However, since he was already in England, more evidence/tougher charges would be needed to detain and extradite him.

These trumped-up charges are (as Jessica Valenti likes to describe them): "that Assange held one woman down using his body weight to sexually assault her and that he raped another woman while she was sleeping". (This bare-boned explanation is about as intellectually dishonest as it is morally repugnant.)


However, the Guardian, which has been at the forefront of this case reports that Assange's accusers, provides [a more complete picture of the full charges against him].


The "facts" are that nobody knows whether Assange raped these women, or whether they conspired together in order to get revenge. The "facts" are that nobody will ever know -- even after all is said and done by judge & jury -- what actually happened.

But we can infer, from the evidence provided that what the accusers said and did prior to their allegations of rape is damning.

Both reported they received no physical injury. Both did not file charges until meeting each other. Both then stated later in the investigation that they filed charges only to get him to take an STD test. Both were concerned with getting money by going to the tabloids. Both were interested in matters of revenge.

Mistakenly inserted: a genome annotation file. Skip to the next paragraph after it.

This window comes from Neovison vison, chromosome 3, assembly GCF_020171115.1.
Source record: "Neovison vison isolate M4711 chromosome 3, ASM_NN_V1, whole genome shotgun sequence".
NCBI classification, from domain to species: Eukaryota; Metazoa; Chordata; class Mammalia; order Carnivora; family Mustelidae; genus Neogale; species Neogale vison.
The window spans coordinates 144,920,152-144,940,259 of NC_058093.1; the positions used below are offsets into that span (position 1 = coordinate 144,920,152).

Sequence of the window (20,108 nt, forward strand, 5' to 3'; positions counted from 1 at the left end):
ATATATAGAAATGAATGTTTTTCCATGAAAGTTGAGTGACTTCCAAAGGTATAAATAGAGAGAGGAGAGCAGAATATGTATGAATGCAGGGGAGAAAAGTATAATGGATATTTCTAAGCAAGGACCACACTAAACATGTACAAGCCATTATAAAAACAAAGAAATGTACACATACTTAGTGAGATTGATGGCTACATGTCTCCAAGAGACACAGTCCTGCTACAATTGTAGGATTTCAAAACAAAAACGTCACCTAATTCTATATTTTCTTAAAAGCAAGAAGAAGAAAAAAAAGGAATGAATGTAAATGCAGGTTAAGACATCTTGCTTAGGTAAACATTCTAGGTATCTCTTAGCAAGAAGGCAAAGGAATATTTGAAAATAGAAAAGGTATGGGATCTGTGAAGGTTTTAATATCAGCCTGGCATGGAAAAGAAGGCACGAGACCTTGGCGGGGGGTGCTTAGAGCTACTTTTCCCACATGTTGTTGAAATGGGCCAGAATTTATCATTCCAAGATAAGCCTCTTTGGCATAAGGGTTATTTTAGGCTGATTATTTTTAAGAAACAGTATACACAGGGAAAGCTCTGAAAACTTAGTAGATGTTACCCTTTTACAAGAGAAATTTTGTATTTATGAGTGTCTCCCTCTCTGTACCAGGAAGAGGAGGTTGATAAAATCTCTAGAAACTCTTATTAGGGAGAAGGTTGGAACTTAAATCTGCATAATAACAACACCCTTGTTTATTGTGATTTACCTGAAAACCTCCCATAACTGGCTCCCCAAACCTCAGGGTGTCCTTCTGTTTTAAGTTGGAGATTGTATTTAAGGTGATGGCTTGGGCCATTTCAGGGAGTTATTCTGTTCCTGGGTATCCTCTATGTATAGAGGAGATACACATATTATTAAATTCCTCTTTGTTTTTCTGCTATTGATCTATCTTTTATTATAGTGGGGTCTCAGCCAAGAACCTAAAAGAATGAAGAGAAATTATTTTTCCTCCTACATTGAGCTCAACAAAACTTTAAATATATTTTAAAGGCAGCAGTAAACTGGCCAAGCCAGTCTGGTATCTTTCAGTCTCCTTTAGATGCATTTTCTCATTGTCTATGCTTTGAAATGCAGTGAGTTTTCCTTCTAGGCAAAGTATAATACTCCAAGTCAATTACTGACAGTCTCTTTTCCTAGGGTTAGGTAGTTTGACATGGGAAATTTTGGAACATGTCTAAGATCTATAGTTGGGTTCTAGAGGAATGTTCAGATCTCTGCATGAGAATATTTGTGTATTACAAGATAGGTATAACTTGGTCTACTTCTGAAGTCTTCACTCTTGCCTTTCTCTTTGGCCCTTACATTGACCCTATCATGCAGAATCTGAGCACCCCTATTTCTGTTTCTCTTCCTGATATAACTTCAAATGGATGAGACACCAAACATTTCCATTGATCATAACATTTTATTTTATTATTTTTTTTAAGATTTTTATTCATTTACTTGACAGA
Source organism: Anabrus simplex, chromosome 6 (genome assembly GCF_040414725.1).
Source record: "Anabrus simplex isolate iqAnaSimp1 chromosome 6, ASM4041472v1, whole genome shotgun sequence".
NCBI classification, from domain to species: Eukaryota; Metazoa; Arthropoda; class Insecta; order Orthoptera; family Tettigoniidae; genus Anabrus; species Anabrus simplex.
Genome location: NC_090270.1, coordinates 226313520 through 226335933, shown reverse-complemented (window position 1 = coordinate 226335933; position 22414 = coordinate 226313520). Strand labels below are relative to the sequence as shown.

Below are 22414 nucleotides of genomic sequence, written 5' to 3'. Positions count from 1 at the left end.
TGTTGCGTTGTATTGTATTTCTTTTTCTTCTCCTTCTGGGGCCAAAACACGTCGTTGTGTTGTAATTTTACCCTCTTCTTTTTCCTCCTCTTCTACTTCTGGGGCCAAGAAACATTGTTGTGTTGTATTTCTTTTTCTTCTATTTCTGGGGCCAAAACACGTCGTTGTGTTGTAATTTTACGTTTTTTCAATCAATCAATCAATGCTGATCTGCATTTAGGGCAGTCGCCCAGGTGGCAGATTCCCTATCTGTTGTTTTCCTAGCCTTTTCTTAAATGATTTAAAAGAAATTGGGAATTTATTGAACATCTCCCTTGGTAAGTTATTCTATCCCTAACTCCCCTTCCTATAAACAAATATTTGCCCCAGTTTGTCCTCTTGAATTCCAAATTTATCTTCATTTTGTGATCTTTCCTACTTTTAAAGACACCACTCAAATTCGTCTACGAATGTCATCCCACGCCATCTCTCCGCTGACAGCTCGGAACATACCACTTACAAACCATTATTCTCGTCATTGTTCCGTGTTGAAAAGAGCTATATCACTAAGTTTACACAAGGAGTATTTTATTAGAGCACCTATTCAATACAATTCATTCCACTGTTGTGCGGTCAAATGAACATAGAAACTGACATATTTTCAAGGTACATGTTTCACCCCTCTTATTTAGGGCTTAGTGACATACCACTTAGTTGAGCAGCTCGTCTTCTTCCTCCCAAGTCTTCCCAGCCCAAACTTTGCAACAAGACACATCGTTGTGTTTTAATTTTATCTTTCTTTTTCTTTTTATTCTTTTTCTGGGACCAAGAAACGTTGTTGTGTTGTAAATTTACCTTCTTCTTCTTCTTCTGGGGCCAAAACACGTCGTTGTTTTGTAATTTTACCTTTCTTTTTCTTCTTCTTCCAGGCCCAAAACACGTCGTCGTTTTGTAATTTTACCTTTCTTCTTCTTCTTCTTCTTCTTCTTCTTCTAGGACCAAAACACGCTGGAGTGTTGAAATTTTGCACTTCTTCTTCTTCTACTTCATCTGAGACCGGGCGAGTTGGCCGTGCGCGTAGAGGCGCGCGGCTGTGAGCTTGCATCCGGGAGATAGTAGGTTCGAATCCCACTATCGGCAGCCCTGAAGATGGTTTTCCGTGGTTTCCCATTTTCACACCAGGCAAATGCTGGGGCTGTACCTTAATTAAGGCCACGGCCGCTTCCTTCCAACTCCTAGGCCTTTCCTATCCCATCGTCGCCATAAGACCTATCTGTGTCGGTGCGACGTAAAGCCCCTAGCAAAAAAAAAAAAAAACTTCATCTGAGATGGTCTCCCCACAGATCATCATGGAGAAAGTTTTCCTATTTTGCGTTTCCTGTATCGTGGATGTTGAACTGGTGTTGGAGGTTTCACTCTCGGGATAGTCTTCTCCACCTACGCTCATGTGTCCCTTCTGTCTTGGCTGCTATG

Even more damning is that both of these women initiated consensual sexual relations with Assange.

So is Assange a douchebag you wouldn't want to date? Probably. Are these charges evidence of how rape is a complicated issue? Definitely. But if you believe that he raped these women, then I've got a bridge in Brooklyn I'd like to sell ya...


Nonetheless, what is important to remember in this case is that we must always regard allegations of rape with the strictest professionalism, ensuring people feel safe coming forward, and that both accuser and accused are protected from potential backlash.